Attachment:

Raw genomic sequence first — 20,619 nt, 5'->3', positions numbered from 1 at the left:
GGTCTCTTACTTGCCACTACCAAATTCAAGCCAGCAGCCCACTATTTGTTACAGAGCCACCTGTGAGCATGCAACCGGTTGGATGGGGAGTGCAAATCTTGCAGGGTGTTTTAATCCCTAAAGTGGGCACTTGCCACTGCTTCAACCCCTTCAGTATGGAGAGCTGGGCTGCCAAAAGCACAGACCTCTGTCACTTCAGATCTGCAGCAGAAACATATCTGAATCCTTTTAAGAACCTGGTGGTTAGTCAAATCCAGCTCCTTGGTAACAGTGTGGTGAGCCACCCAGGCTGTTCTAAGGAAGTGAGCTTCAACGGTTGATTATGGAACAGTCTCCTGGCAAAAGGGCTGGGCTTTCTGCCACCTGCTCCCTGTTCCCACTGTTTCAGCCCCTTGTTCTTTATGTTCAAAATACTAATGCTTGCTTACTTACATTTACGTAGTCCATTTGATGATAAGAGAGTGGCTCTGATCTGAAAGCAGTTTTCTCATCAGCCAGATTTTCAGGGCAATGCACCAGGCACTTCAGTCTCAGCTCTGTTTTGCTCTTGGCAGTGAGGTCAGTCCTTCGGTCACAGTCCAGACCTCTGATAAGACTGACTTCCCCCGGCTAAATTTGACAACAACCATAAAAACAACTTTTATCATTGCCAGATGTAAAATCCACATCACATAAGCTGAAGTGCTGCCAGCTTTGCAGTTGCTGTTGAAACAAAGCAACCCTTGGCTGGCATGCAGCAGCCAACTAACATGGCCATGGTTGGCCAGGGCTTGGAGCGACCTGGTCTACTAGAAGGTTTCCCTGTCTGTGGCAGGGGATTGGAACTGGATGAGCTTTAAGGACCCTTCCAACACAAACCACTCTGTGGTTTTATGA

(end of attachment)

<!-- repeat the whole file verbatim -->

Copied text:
Raw genomic sequence first — 20,619 nt, 5'->3', positions numbered from 1 at the left:
GGTCTCTTACTTGCCACTACCAAATTCAAGCCAGCAGCCCACTATTTGTTACAGAGCCACCTGTGAGCATGCAACCGGTTGGATGGGGAGTGCAAATCTTGCAGGGTGTTTTAATCCCTAAAGTGGGCACTTGCCACTGCTTCAACCCCTTCAGTATGGAGAGCTGGGCTGCCAAAAGCACAGACCTCTGTCACTTCAGATCTGCAGCAGAAACATATCTGAATCCTTTTAAGAACCTGGTGGTTAGTCAAATCCAGCTCCTTGGTAACAGTGTGGTGAGCCACCCAGGCTGTTCTAAGGAAGTGAGCTTCAACGGTTGATTATGGAACAGTCTCCTGGCAAAAGGGCTGGGCTTTCTGCCACCTGCTCCCTGTTCCCACTGTTTCAGCCCCTTGTTCTTTATGTTCAAAATACTAATGCTTGCTTACTTACATTTACGTAGTCCATTTGATGATAAGAGAGTGGCTCTGATCTGAAAGCAGTTTTCTCATCAGCCAGATTTTCAGGGCAATGCACCAGGCACTTCAGTCTCAGCTCTGTTTTGCTCTTGGCAGTGAGGTCAGTCCTTCGGTCACAGTCCAGACCTCTGATAAGACTGACTTCCCCCGGCTAAATTTGACAACAACCATAAAAACAACTTTTATCATTGCCAGATGTAAAATCCACATCACATAAGCTGAAGTGCTGCCAGCTTTGCAGTTGCTGTTGAAACAAAGCAACCCTTGGCTGGCATGCAGCAGCCAACTAACATGGCCATGGTTGGCCAGGGCTTGGAGCGACCTGGTCTACTAGAAGGTTTCCCTGTCTGTGGCAGGGGATTGGAACTGGATGAGCTTTAAGGACCCTTCCAACACAAACCACTCTGTGGTTTTATGA